Digital Theses Archive


Tesi etd-02072017-090552

Type of thesis
E-mail address
Scientific disciplinary sector
INGEGNERIA - Biorobotics
relatore Dott. LASCHI, CECILIA
  • adaptive robots
  • ehd pumping
  • embedded actuators
  • evolutionary robotics
  • fluidic actuation
  • mathematical modelling
  • neural networks
  • nonlinear mechanics
  • soft actuation
  • soft robotics
  • stretchable mechatronics
  • underwater robots
  • untethered robots
Exam session start date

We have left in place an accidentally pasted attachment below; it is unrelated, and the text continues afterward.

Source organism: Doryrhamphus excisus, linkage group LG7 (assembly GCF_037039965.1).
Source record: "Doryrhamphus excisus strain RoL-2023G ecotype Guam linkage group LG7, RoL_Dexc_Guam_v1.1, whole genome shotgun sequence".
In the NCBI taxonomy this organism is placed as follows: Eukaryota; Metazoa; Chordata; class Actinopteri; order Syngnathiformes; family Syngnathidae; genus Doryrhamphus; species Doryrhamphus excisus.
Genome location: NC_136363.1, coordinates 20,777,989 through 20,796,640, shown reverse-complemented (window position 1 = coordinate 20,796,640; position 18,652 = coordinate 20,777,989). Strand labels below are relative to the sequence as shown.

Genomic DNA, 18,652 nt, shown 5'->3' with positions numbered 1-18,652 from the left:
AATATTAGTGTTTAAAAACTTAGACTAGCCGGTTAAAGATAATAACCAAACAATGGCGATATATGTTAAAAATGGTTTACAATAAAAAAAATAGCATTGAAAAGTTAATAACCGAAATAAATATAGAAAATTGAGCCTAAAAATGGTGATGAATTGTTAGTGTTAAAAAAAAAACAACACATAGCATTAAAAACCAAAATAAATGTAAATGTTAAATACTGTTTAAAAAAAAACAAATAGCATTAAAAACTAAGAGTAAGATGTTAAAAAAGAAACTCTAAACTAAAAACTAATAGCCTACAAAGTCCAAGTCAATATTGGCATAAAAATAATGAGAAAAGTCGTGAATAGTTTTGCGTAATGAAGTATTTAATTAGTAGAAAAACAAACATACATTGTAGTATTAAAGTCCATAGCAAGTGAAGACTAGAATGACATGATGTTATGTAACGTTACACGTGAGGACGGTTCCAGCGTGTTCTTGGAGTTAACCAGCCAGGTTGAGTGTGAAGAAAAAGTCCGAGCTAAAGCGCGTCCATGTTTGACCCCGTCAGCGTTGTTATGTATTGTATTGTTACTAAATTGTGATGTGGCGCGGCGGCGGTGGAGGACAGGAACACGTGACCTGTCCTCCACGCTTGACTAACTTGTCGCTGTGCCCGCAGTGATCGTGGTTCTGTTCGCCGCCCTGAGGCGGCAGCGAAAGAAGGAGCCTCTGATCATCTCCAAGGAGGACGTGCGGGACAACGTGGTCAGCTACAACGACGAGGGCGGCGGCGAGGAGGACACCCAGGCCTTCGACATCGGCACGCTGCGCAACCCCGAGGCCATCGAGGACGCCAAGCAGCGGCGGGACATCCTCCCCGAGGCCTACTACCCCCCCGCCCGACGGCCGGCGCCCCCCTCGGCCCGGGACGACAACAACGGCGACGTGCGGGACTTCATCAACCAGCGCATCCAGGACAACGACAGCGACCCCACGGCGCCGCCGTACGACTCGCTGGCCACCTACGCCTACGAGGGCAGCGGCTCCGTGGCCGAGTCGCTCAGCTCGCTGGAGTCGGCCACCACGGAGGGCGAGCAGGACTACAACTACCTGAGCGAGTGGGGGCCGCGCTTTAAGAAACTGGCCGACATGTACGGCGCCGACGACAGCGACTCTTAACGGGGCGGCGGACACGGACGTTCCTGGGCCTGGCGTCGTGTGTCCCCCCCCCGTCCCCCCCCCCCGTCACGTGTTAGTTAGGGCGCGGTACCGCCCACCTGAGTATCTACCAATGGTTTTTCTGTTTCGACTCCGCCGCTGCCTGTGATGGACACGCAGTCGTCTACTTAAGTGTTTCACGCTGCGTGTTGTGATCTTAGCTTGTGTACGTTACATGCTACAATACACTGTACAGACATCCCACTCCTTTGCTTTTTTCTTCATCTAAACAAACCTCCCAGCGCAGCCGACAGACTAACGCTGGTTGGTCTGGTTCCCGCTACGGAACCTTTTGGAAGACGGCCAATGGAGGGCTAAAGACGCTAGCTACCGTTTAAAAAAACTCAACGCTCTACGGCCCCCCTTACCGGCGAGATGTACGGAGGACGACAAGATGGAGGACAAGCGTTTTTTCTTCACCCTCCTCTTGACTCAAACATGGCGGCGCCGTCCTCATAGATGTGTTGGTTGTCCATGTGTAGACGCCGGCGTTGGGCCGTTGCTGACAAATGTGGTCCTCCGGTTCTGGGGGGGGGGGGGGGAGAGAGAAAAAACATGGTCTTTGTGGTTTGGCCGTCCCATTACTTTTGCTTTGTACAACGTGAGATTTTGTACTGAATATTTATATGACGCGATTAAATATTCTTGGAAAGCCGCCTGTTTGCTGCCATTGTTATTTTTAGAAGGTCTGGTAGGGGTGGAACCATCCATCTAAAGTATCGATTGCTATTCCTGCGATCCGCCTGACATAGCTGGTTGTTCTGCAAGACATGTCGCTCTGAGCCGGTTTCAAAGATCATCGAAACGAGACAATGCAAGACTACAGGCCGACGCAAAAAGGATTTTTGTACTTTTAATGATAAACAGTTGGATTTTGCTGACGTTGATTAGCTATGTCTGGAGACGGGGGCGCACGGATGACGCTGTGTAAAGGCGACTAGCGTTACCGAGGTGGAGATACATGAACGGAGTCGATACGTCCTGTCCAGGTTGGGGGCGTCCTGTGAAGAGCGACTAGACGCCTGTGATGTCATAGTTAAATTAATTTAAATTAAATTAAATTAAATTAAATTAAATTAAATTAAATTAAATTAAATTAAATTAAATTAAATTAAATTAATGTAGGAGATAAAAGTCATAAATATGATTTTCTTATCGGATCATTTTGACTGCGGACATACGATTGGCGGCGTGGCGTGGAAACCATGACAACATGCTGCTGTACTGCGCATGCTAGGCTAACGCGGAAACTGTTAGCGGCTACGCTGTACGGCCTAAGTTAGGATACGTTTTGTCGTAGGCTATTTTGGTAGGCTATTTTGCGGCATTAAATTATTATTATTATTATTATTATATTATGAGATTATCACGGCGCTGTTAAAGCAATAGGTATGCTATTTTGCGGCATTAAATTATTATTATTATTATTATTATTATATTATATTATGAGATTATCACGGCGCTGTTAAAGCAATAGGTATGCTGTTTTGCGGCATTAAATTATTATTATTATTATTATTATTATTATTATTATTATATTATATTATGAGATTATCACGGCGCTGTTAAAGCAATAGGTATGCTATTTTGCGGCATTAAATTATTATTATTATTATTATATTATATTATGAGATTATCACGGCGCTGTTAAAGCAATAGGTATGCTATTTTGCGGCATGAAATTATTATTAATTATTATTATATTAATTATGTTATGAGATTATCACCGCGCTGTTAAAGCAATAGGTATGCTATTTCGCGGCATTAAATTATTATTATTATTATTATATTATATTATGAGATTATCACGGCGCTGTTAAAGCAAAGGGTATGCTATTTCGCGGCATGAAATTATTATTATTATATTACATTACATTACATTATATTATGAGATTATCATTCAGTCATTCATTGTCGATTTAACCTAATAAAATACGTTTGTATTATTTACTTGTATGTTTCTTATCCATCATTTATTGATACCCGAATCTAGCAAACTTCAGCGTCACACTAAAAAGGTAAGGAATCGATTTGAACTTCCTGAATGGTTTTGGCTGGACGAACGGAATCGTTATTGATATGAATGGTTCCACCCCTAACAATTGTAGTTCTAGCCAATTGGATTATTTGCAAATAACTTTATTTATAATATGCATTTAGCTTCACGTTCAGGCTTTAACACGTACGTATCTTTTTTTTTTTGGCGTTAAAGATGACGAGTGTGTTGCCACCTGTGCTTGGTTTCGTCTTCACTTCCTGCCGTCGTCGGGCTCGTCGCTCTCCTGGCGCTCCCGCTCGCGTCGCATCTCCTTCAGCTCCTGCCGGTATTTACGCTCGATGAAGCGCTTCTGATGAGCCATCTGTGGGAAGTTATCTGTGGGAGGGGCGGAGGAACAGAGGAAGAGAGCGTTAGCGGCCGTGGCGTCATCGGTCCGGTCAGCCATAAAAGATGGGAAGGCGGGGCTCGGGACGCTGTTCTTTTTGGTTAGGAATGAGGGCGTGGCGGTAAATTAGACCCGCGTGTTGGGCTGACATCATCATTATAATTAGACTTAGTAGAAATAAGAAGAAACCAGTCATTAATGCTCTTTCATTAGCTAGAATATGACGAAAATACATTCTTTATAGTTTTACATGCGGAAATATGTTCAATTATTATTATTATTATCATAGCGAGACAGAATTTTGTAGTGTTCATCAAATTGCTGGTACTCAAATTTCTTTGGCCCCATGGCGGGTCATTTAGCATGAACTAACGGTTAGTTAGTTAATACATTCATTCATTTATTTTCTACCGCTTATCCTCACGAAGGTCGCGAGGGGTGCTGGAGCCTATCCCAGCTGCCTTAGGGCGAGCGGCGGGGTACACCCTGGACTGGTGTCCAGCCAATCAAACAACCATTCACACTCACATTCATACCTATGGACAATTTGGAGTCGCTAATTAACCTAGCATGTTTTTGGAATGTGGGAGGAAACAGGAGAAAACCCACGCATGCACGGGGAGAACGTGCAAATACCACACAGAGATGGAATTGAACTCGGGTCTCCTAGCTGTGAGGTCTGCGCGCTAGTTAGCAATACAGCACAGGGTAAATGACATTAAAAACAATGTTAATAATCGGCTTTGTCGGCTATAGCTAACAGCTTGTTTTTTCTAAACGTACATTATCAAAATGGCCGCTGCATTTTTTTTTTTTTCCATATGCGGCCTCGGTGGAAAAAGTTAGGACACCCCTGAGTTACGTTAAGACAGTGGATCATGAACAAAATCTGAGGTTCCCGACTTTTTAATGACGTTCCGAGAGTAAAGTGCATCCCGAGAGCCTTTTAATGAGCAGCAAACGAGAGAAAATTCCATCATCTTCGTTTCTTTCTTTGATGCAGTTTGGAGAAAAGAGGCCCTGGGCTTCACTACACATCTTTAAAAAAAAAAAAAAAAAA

This thesis advances the field of soft robotic actuators, focusing in particular on soft fluidic actuators. The goal of my PhD has been to contribute to improve the adaptivity of soft robots through the use of fluidic actuation. In the first part of this thesis, I study the interfaces between the mechanics of the body, the control and the external environment. In the second one, I face one of the major challenges of soft fluidic actuation: the embedding of all of the components to obtain untethered devices. The technologies were investigated from all points of view: control, mathematical modeling, fabrication, and physical principles.<br>Following the methodology of bio-inspiration, I started by studying muscular-hydrostat systems in biological organisms; muscular hydrostats can be found in soft-bodied animals (e.g., cephalopods) as well as in organs with special functions of vertebrates (e.g., tongue in humans, trunk in elephants).<br>I developed a mathematical model synthesizing the mechanical features of muscular-hydrostats. I used the model together with genetic algorithms (optimization methods inspired by natural selection) in a novel computational experiment with the goal of understanding the key elements that allow these systems to achieve such an amazing dexterity while requiring very little computational effort.<br>The elements that emerged to be essential in the evolutionary shaping of the control strategy are: (a) the hydrodynamic added mass; (b) the elastic energy stored in the body; (c) the threshold in the power exerted by each muscle bundle; (d) the number of neural connections.<br>The knowledge of these elements not only contributes to a better understanding of the biology of cephalopods but can be used in the design of artificial controllers for soft robots. <br>In order to obtain part of the functionality of muscular-hydrostats with artificial soft actuators, I investigated Bending Fluidic Actuators (BFAs), composite structures made of hyper-elastic materials and reinforcing fibers, actuated by the pressure of a fluid in an internal chamber. These actuators recently received high attention in the robotics community due to robustness, simple fabrication and compliance. They can bend over 270 degrees and interact safely with the external environment.<br>I developed a novel mathematical model for BFAs, which for the first time is able to capture their nonlinear response and its variation with the design parameters.<br>The model describes the 3D large deformations of these structures by means of nonlinear continuum mechanics and a hyper-elastic material model. The computational complexity is kept low, requiring ~ 0.05 s of computation on a standard laptop PC.<br>This model is experimentally validated and can be used for both designing and controlling BFAs.<br>With the goal of proving the applicability of BFAs in mobile robots, we designed the FASTT robot, a hybrid-soft legged robot able to adapt to different environments by actively changing its morphology. The FASTT robot relies on self-stabilized dynamical cycles provided by its mechanical design and the dynamical properties of BFAs, not requiring any complex control algorithm.<br>The robot is simple and low-cost (&lt; 200 EUR); it achieved a speed of 119 m/h on flat ground (correspondent to a relative speed of 1919 bl/h) and was able to negotiate uneven terrains such as grass, spiky and soft grounds.<br>The second part of this thesis contributes to the embedding of fluidic technologies into soft robotics and wearable devices. Up to now, traditional pumps and compressors have been used to power soft fluidic actuators. These components are bulky and complicated, thus reducing most of the advantages provided by soft technologies.<br>Together with Shingo Maeda (Smart Materials Lab, Shibaura Institute of Technology, Tokyo), who was visiting Professor at the BioRobotics Institute, I investigated an innovative physical mechanism to transmit the energy from an electric field to a fluid through body forces, called ElectroHydroDynamics (EHD). The main advantage of EHD over traditional pumping technologies is the possibility to convert the energy without any moving mechanical part. Without the need of motors, bearings and lubrication, EHD allows an extreme simplification of the pumping systems and the fabrication using stretchable materials.<br>For a first proof of concept of the EHD principle in robotics, I developed a novel untethered self-sailing robot at millimeter-scale, powered by an external electric field. This robot is completely passive and it harvests the energy from its environment.<br>The weight of the robot is less than 2 grams. We registered a reliable speed of almost 4 cm/s, corresponding to ~1.2 bl/s, while absorbing very small currents ( ~10 uA) and powers (~ 10 mW).<br>Finally, I used the EHD principle to develop the first stretchable pump without any moving part. This project was developed during a visiting period at école polytechnique fédérale de Lausanne (EPFL), hosted by Prof. Dario Floreano (Laboratory of Intelligent Systems) and Prof. Herbert Shea (Microsystems For Space Technologies Laboratory), where we could find a convergence between the physical principle of EHD and the fabrication technologies for stretchable mechatronics.<br>I tested the prototypes and obtained for each unit a pressure of 340 Pa at 10 kV of applied voltage, absorbing a current of ~ 10 uA and a power of ~10 mW; the correspondent pressure densities are already comparable with commercial turbo-pumps: ~ 40 kPa/kg, ~ 60 Pa/cm^3.<br>The developed pump is the first of its kind and proved to be robust, scalable and silent. It can find applications in soft robotics, soft wearable technologies and stretchable mechatronics in general, transferring all the advantages of fluidic actuation to these fields.